Less than a month after his third-place finish at the London Marathon, Mo Farah will return to the streets of Great Britain. On Sunday at the Great Manchester Run, the 10-time global champion will race a 10K—the distance that provided him with some of the greatest triumphs of his career.
While Farah is now a full-time marathoner, his history in the shorter distances gives him an advantage over the field. Stanley Biwott, Feyisa Lilesa, and Abel Kirui are also scheduled to race, making this a battle among some of the most accomplished marathoners in the world.
Biwott is the 2015 New York City Marathon and has finished second twice in London. Lilesa took silver at the 2016 Olympics. Most recently, he placed sixth in the Tokyo Marathon. But perhaps Farah’s best competition will come from the man who finished one place behind him in the London Marathon—Kirui. The Kenyan ran 2:07:07 for fourth in April and won the gold medal at the 2009 and 2011 World Championships.
The British hopes reside in the legs of Jonny Mellor. The 31-year-old has a personal best of 28:50 and finished 14th at this year’s London Marathon.
As always, Farah looks to be up to the task. At the London Marathon, he turned in a strong performance, competing gamely against a top field and setting the British record of 2:06:21.
In his last two non-marathon appearances on the road, Farah showed no vulnerabilities. In his tune-up for the marathon, he ran 1:01:40 at the Big Half in London. Last fall, he won the Great North Run in 1:00:06, defeating Jake Robertson and Lelisa in the process.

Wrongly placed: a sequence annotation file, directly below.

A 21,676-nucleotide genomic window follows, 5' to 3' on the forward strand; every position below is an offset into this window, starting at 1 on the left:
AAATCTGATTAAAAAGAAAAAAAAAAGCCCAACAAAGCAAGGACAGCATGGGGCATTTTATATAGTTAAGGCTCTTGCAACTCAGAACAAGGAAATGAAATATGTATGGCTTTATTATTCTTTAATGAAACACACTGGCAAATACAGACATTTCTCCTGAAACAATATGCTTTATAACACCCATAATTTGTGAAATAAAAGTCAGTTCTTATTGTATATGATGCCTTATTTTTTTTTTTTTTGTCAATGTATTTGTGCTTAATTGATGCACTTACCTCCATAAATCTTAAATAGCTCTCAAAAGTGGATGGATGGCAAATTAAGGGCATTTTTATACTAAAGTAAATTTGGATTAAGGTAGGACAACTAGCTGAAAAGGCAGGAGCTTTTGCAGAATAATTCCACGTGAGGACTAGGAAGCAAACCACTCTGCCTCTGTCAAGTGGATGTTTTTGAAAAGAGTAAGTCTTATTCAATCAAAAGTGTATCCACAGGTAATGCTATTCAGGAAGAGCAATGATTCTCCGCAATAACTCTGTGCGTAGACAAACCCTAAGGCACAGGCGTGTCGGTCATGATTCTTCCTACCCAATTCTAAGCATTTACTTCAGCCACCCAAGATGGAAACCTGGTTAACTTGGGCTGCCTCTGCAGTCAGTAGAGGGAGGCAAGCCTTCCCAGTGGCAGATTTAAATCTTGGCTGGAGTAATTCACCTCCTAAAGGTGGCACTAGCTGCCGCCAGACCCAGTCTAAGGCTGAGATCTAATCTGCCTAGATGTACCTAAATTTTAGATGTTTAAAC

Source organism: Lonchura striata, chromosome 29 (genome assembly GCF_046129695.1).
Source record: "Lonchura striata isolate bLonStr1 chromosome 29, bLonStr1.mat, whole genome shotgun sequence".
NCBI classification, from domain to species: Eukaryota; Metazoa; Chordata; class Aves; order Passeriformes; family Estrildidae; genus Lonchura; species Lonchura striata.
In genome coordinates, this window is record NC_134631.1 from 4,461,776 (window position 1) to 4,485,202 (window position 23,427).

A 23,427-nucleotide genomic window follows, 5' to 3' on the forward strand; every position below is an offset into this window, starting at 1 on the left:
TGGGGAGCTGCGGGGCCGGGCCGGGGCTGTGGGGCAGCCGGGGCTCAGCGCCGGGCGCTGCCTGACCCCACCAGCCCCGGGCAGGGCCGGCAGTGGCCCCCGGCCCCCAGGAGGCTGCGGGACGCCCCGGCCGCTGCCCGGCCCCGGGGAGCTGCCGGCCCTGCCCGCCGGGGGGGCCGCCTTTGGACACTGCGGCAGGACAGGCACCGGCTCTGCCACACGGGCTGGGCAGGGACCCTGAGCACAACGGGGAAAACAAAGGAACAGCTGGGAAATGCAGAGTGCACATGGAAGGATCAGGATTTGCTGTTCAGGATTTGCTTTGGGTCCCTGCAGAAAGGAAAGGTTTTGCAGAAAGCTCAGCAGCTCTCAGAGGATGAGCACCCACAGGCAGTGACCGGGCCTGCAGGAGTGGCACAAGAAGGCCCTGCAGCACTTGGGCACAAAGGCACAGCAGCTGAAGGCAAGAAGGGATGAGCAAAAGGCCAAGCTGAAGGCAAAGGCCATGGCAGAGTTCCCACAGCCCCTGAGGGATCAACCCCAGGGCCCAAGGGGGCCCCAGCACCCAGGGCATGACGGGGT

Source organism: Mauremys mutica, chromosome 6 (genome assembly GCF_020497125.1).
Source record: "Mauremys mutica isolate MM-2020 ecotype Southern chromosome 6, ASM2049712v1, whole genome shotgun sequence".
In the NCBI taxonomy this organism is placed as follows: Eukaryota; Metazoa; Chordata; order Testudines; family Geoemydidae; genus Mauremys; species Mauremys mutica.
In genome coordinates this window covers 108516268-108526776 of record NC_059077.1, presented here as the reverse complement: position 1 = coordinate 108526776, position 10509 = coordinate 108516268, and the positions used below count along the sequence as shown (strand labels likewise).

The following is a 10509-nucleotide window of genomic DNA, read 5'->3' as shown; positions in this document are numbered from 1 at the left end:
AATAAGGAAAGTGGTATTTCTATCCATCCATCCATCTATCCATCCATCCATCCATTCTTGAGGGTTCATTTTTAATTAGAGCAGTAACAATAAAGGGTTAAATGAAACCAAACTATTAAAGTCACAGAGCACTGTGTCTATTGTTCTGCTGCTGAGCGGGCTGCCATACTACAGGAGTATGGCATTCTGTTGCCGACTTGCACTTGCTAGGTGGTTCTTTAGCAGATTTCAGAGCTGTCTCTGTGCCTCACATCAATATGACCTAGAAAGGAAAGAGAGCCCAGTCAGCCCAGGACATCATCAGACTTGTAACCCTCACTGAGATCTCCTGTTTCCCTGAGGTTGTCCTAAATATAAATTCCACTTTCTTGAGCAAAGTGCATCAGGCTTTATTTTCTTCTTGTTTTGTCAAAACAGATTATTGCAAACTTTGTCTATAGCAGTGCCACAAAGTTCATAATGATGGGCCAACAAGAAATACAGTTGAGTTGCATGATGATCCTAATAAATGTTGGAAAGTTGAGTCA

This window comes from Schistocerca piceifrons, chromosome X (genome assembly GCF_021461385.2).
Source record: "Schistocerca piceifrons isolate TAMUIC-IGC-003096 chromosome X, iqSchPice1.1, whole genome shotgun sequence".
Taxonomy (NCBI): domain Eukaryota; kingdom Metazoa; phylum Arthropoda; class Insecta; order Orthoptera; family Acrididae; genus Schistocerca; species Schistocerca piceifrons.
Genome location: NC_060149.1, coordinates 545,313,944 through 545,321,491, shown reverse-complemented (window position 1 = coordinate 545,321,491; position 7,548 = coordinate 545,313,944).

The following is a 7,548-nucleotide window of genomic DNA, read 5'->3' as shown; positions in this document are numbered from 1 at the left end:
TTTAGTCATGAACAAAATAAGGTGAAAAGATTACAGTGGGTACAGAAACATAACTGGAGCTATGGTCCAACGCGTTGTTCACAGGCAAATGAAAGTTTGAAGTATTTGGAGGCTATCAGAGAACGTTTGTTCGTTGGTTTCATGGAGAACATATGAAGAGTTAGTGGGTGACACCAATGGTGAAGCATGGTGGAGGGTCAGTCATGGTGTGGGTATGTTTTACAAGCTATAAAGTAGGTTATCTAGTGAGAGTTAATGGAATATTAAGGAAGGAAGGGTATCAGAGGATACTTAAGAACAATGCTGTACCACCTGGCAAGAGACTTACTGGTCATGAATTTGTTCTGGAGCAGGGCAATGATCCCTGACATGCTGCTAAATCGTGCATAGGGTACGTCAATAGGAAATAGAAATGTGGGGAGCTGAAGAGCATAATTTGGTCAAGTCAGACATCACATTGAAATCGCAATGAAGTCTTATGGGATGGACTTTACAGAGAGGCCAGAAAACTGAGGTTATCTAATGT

Dibaba, Jepkosgei Clash In Women's Race
Six-time gold medalist and 5000m world record holder Tirunesh Dibaba makes up one half of a dynamic women’s field. The 32-year-old has made winning the Great Manchester Run a staple of her career. She’s won the race on seven occasions, including last year where she took the victory by over two minutes.
Winning on Sunday will be much more difficult. Waiting for her in Manchester is Joyciline Jepkosgei of Kenya. Jepkosgei doesn’t have the global championships like Dibaba, but she has fast times. Lots of them.
A quick review of Jepkosgei’s 2017:
April 1, Prague: Runs 1:04:52 to break the world record in the half marathon. En route to the finish she also breaks the records for 10K (30:04), 15K (45:37), and 20K (1:01:25).
September 9, Prague: Runs 29:43 to better her own 10K record, while also setting the 5K world record en route (14:32).
October 22, Valencia: Breaks her half marathon world record by one second, running 1:04:51.
By comparison to that historic 2017, Jepkosgei's 2018 has been a bit of a struggle.
At the RAK Half Marathon in February, Jepkosgei finished fifth in a stacked field, running 1:06:46. The next month, she placed second at the World Half Marathon Championships in Valencia with a 1:06:54.
Regardless of whether she’s in world record form, Sunday’s matchup with Dibaba should be fascinating.
Dibaba’s 2018 hasn’t been sensational either—she dropped out of the London Marathon after trying to run with the hot pace of Mary Keitany in the early miles. But Dibaba’s early departure—she stopped running around the 19-mile mark—means that she should be ready for a hard effort.
Though she doesn’t have the world records of Jepkosgei on the roads, Dibaba has run 30:30 on the roads and 29:42 on the track. The two raced each other in 2017 at the RAK Half Marathon. Jepkosgei finished third in the race with a 1:06:08, while Dibaba took fifth in 1:06:50.
Six weeks after her breakthrough marathon effort, Betsy Saina will try to give Jepkosgei and Dibaba some company. Saina ran 2:22:56 to win the Paris Marathon on April 6 after two DNFs in the marathon in 2017. Prior to the marathon, Saina was a force in shorter distances. She was fifth in the 2016 Olympic 10,000m, running 30:07. She also has a 5000m personal best of 14:39.